The main objectives for the establishment of Chad Basin National Park include the following:

  • To protect, preserve, conserve and manage the representative samples of the indigenous faunal and floral resources peculiar to the Northeast geographical sub region (Sudano-Sahelian Ecosystems)
  • To promote and encourage the sustainable growth, abundance and perpetuity of these biological materials for zoological and botanical specimens for conservation, preservation and scientific purposes,
  • To encourage general interests and special education among the public in the knowledge of wild animals and plants in order to gain their support for conservation, intergenerational perpetuity, and;
  • To motivate the public to visit the Park for enjoyment as well as appreciate the aesthetic, spiritual and environmental values of nature thereby popularizing the Park’s recreational and touristic potentialities to all levels of socio-economic endeavours.


As the Park is situated in the conventional Basin of the Lake Chad, the general topography is an undulating drift-covered plain of irregular shaped sand dunes, depressions and sandy flat, which alternates with hummocky terrain. Broadly, the landscape in the North is of low relief with a succession of sand dunes and loamy clay or loamy peneplins. South of 110N latitude, upland of old sedimentary rocks of tertiary age towers over adjacent plains to a height of over 600m. These are the granitic Gwoza hills in the south, to the southeasterly tip of Borno State and the Biu basalt Plateau of well preserved volcanic cones in the south which could be noticed in Lake Tilla Crater.

Generally, Borno and Yobe States within which the Park is situated experience dry, arid climatic conditions, with mean annual temperature ranging between10oC at night (December –February) and 28oC-29oC.However, maximum temperature may rise to over 48oC before and during the onset of the rains. The two States have their coldest temperature during the harmattan period.The area is characterized by two seasons; long, dry season (November-May) which is the best period to tour the Park, and short rainy season (June-October) when the Park is completely closed to visitation ,except,perhaps,for research activities. The mean annual rainfall in the Sahel is about 180mm per annum. Annual rainfall increases upto 600 August-700mm during the rainy season which starts in May, reaching a peak in August/September.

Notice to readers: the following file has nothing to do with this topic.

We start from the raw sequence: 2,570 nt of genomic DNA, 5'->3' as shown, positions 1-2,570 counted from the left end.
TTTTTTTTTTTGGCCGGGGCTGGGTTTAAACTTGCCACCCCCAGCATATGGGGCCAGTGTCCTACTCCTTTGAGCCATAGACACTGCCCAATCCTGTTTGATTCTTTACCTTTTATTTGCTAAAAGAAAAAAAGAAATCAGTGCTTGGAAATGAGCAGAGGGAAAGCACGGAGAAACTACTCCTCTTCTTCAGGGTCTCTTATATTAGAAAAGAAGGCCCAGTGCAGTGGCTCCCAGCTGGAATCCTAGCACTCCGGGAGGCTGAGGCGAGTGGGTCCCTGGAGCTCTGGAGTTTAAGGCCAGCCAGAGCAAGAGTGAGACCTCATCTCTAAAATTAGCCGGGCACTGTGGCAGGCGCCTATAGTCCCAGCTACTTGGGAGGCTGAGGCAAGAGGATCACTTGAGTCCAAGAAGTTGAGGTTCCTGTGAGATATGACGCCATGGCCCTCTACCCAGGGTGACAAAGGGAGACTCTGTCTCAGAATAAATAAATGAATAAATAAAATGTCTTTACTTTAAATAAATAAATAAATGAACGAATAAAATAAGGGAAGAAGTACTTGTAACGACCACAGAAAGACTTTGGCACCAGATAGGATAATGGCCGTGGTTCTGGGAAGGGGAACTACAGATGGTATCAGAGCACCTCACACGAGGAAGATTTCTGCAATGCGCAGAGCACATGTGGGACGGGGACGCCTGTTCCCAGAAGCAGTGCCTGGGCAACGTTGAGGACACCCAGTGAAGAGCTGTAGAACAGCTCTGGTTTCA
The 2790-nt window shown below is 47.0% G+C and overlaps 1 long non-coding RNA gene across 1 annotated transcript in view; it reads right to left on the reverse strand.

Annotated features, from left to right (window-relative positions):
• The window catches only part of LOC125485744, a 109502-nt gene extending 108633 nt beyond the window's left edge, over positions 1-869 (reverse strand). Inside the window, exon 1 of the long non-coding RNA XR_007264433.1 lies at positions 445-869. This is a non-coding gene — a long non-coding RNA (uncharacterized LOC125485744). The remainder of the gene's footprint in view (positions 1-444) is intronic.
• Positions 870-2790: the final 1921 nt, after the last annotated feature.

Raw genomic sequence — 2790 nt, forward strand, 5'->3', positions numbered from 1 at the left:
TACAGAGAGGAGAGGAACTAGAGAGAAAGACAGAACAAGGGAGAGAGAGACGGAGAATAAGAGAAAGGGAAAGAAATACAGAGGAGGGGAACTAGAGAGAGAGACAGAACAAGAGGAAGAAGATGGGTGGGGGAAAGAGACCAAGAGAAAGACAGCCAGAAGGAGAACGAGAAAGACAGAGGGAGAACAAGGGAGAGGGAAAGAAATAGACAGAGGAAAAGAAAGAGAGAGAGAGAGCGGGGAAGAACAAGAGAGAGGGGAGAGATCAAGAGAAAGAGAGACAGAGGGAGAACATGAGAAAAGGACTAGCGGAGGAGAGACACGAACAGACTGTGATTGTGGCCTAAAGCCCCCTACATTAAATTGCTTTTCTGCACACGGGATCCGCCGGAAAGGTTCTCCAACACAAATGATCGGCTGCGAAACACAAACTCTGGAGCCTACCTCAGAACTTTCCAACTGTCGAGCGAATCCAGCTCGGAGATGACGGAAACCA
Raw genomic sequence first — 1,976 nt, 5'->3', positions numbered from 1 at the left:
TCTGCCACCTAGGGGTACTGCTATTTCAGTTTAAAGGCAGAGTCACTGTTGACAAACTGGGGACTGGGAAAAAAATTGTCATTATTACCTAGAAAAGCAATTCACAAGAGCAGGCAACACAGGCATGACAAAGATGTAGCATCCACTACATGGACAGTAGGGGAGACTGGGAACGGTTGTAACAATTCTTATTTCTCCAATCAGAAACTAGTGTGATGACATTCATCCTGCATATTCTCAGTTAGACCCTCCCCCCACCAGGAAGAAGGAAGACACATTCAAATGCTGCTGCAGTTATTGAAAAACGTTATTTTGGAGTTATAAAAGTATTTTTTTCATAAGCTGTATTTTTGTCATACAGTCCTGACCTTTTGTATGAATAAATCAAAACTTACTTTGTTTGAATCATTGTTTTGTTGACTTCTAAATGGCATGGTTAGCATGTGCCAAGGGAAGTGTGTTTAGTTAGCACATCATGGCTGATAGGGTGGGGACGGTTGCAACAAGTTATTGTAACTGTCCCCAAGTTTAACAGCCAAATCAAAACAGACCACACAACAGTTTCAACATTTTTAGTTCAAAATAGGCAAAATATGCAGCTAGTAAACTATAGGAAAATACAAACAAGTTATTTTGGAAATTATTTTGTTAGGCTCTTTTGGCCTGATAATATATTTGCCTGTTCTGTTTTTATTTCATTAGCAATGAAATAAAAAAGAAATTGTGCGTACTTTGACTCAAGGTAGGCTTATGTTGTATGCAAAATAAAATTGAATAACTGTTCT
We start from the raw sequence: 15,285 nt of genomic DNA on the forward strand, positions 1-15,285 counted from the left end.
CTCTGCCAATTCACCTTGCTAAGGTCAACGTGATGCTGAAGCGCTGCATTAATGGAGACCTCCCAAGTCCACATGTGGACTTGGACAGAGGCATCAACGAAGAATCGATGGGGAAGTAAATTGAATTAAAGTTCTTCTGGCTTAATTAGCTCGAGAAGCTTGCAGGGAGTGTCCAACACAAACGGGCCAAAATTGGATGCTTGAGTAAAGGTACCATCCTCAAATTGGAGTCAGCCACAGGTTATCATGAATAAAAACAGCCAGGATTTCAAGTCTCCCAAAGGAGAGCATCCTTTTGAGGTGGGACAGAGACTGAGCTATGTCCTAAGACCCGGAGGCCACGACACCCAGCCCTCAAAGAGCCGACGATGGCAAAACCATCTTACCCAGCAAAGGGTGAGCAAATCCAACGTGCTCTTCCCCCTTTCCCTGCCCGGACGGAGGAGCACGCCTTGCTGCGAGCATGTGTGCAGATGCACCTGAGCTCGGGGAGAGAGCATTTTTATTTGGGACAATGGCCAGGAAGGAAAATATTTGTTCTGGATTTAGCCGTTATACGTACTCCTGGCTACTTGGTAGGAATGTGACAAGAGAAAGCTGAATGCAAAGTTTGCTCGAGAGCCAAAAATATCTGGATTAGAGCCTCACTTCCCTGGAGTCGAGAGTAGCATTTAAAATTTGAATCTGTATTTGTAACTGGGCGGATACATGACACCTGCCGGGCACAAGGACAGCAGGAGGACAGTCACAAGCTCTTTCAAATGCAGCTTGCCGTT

An open Sudano-scrub-sahelian type dominates the Park’s vegetation. The ecosystem can be described as an association of Acacia and combretaceous scrub with virtually little (or no) trees in the area. Common plant species are mainly Acacia senegal, A. nilotica, A. albida, A. raddiana, A. sayel, A. seiberiana. The sand patches of the area is frequently dominated by Balanites, eagyptiaca, pilliostigma spp, combretum spp, Guarrea senegalensis, Ziziphus mauritania, and Colotropis procera.The Vegetation of Chingurmi- Duguma Sector is governed by a combination of water status, retreating mega-chad adephic changes, post-mega chad human activities and climate variation.

Other areas of the Park particularly the Wetlands is supported by rare ground water riparian woodland characterized by wide range of plant species well adapted to seasonal submergence in water. These include mitragyna inermis, Tamarindus indica, Diospyrros mespilliformis and khaya senegalensis. The Bulatura Oases is characterized by the branching palm Hyphaene thebaica; dum palm, Phoenix lactilifera (dum palm); Acacia spp; Adansonia digitata; Zimminia americana and other drought-tolerant spp, Leptodonia parotechnica, etc.

Under listed are some of the selected faunal resources of the Park, amongst which include:

Common Name Scientific Name
Giraffe Giraffa camelopardalis
Hartebeest Alcelaphus buselaphus
Elephant Loxodonta africana
Red- fronted gazelle Gazelle rurifrons
Spotted hyena Crocuta crocuta
Jackal Canis aureus
Serval cat Felis serval
Ceracal Felis caracas
Python Python sabae
Monitor lizard Veranus niloticus
Various spp of Snakes  
Cat fish Melapterusrus sp.
Lung fish Protopterus annectens
Tilapia Tilapia tilapia
Ostriches Struthio camelus
Pelican Pelecanus onocrotalus
Guinea fowl Numida meleagris
Egyptian goose Alopochen aegyptiacus
Mallard Anas platyrhynchus
Grey-headed Canary Serinus gularis
Fulvous tree-ducks Dendrocygna bicolor
Bustard Choriotis Kori
Crowned crane Balearica Purvis
Francolines Francolinus sp